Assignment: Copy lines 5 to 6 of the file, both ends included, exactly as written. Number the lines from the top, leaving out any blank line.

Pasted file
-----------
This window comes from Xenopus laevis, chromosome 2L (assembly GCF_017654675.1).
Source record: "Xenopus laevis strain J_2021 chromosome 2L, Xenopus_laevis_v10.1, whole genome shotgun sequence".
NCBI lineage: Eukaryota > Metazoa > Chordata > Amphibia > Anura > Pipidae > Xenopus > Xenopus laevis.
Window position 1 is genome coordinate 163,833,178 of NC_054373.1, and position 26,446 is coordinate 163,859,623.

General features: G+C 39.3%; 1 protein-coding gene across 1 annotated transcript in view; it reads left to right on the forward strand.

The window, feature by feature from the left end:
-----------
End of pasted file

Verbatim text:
General features: G+C 39.3%; 1 protein-coding gene across 1 annotated transcript in view; it reads left to right on the forward strand.

The window, feature by feature from the left end: